Ignoring the details, the issue is that the {MD5,SHA-1,SHA-2} hash output is the entire internal state. Thus, you can reuse that internal state output to continue hashing something else, even if the original hash was initially produced using some secret key.

One way of avoiding this is truncating the hash—you no longer get the whole internal state. Another is to have some sort of out-of-band signalling bit in the compression function indicating the last compression, so that it is distinct from the same compression in the case where there’s more message incoming.

Ignoring the details, the issue is that the {MD5,SHA-1,SHA-2} hash output is the entire internal state. Thus, you can reuse that internal state output to continue hashing something else, even if the original hash was initially produced using some secret key.

The key to understanding the practical use is that because the interpretation of the padding is only done on the final block, if that padded block is no longer the final block (which is possible, as @pbsd mentioned, because the output is merely the internal state produced after digesting the prior blocks), then the padding is now just indistinguishable from any set of arbitrary bytes that really were part of the message. Towards the end a practical example is given using a formencoded-style record format:

A bunch of “junk bytes” are added here, but theoretically a parser of this format would take the last value in the string, receiving the malicious but valid admin value for role.

HMAC doesn’t have this issue because its construction does not feed the message directly as the payload to the final hash function; instead, the message is appended to secret key, similarly to here, but that digest is then appended to the secret key and a second round of hashing is used on this (the secret key is XORed with different fixed pads each time to ensure that they don’t initialise the hash function with the same initial state).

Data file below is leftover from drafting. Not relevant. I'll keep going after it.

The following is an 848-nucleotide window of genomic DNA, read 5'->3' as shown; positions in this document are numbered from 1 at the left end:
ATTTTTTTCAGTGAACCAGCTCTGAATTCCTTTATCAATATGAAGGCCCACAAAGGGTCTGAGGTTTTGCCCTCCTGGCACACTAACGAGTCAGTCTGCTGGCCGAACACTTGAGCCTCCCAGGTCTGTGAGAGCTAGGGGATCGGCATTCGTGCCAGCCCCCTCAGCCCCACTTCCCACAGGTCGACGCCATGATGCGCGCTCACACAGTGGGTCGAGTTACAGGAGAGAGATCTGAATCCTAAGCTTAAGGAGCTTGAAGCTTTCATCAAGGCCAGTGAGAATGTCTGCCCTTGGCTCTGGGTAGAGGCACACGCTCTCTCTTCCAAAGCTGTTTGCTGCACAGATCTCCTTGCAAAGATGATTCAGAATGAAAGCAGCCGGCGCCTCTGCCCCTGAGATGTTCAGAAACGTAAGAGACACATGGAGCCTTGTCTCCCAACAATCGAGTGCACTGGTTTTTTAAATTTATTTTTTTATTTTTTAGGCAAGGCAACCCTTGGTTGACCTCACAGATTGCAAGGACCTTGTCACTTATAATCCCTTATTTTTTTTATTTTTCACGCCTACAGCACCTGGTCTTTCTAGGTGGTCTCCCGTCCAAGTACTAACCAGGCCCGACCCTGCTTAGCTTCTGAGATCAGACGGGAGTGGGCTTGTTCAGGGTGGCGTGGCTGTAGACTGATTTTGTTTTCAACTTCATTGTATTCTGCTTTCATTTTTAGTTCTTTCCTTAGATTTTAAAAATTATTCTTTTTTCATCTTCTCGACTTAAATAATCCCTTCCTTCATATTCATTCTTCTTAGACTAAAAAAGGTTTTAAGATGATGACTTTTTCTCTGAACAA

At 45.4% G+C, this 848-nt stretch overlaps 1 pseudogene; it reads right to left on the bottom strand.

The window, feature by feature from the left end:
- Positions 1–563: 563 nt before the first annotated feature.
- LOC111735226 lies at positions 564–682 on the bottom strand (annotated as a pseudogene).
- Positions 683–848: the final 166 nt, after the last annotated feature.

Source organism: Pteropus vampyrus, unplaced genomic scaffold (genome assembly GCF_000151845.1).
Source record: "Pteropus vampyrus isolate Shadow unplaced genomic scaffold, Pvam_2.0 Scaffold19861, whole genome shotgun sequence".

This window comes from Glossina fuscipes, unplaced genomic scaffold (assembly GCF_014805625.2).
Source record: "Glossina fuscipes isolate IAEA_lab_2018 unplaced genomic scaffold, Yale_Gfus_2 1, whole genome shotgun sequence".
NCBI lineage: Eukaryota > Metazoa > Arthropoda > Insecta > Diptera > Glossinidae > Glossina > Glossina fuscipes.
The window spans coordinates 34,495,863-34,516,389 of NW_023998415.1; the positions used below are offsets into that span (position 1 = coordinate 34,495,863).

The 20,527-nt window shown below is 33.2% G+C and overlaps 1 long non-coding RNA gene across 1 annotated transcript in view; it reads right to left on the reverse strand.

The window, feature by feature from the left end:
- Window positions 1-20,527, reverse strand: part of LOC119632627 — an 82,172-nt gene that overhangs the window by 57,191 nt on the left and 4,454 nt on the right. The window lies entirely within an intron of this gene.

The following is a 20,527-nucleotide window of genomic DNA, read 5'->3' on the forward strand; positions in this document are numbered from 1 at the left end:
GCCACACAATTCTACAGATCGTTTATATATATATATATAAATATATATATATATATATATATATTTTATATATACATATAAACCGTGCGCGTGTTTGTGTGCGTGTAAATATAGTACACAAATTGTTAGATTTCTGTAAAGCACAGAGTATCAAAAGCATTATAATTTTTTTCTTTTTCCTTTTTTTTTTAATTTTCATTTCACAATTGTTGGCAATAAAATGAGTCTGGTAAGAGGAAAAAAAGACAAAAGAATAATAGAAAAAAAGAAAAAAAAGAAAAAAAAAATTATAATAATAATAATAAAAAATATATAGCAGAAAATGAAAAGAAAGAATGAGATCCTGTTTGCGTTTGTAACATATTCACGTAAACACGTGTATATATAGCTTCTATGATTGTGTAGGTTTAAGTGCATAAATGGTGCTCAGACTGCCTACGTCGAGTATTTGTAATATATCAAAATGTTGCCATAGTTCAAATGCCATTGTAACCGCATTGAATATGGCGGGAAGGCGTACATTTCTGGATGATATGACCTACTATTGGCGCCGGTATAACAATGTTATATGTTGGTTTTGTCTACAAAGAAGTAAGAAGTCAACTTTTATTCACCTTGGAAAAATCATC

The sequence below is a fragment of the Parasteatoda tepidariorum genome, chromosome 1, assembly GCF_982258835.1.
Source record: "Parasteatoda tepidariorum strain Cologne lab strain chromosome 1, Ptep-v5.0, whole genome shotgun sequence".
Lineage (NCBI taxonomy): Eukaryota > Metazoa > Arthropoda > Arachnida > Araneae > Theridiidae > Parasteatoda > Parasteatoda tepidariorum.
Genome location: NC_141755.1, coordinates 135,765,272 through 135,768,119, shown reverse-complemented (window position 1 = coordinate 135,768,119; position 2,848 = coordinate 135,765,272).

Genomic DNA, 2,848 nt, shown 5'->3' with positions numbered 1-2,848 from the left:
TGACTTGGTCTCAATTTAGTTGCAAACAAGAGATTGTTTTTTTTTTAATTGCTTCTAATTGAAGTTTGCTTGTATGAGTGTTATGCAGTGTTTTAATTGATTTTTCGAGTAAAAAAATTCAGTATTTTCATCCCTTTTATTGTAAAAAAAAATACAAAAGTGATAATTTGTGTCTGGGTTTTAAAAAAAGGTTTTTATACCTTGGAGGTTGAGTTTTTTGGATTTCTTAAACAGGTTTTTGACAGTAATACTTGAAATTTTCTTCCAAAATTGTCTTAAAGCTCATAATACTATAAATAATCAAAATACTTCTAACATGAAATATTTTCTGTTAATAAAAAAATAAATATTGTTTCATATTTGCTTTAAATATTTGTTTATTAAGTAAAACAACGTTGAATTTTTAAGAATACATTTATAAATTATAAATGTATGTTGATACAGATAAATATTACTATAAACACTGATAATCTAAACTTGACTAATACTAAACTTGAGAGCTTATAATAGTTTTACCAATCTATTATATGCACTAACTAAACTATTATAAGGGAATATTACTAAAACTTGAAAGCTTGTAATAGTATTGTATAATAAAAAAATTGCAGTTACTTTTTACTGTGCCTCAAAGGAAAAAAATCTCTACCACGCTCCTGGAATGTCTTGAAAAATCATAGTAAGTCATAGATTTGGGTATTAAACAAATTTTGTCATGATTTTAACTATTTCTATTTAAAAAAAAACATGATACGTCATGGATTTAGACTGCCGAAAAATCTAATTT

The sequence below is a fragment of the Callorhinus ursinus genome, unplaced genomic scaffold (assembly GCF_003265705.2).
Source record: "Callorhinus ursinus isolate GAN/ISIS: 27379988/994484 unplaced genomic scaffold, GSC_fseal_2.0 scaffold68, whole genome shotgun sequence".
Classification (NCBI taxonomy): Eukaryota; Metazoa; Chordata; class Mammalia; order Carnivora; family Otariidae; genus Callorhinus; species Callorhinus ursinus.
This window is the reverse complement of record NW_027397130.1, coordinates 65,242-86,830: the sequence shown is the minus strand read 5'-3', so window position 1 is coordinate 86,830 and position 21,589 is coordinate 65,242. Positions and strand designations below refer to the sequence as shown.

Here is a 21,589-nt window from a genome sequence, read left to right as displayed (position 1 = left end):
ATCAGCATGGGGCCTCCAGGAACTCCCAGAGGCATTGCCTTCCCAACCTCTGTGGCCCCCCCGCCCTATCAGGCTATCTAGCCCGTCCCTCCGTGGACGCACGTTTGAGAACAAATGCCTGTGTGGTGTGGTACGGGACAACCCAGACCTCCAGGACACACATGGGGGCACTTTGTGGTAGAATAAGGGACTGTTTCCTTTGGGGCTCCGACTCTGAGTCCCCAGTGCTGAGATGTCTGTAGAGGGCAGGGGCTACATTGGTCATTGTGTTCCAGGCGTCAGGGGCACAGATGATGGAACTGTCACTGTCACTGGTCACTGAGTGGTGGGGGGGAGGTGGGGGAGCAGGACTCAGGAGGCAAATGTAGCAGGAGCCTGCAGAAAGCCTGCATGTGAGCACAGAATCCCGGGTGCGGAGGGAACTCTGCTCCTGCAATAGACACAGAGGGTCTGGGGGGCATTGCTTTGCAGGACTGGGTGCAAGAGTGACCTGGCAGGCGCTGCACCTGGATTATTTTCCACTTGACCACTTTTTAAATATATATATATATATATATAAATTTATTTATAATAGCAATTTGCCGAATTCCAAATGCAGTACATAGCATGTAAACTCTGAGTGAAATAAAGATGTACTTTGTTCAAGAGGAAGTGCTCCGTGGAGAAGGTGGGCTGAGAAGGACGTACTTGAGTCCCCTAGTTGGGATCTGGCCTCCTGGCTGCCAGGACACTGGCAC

That way, assuming the security of the underlying hash function, you can’t produce valid MACs by length extension. Like with the other suggested workarounds, the digest is no longer the result of directly digesting the underlying message, and it’s trivially provable, because the construction of HMAC in this way means that all valid HMAC signatures have payloads of a fixed length in the final hash pass, so no amount of length extension will be more effective than simple brute force collision.

I wish he’d explained how the attack works. Is it a mistake in the padding algorithm?

Ignoring the details, the issue is that the {MD5,SHA-1,SHA-2} hash output is the entire internal state. Thus, you can reuse that internal state output to continue hashing something else, even if the original hash was initially produced using some secret key.

One way of avoiding this is truncating the hash—you no longer get the whole internal state. Another is to have some sort of out-of-band signalling bit in the compression function indicating the last compression, so that it is distinct from the same compression in the case where there’s more message incoming.

The key to understanding the practical use is that because the interpretation of the padding is only done on the final block, if that padded block is no longer the final block (which is possible, as @pbsd mentioned, because the output is merely the internal state produced after digesting the prior blocks), then the padding is now just indistinguishable from any set of arbitrary bytes that really were part of the message. Towards the end a practical example is given using a formencoded-style record format:

A bunch of “junk bytes” are added here, but theoretically a parser of this format would take the last value in the string, receiving the malicious but valid

`admin`

value for role.HMAC doesn’t have this issue because its construction does not feed the message directly as the payload to the final hash function; instead, the message is appended to secret key, similarly to here, but that digest is then appended to the secret key and a second round of hashing is used on this (the secret key is XORed with different fixed pads each time to ensure that they don’t initialise the hash function with the same initial state).

That way, assuming the security of the underlying hash function, you can’t produce valid MACs by length extension. Like with the other suggested workarounds, the digest is no longer the result of directly digesting the underlying message, and it’s trivially provable, because the construction of HMAC in this way means that all valid HMAC signatures have payloads of a fixed length in the final hash pass, so no amount of length extension will be more effective than simple brute force collision.

This is a property of the sha1 and sha2 family of hash functions. To avoid this, it is recommended to use SHA3 or blake for example.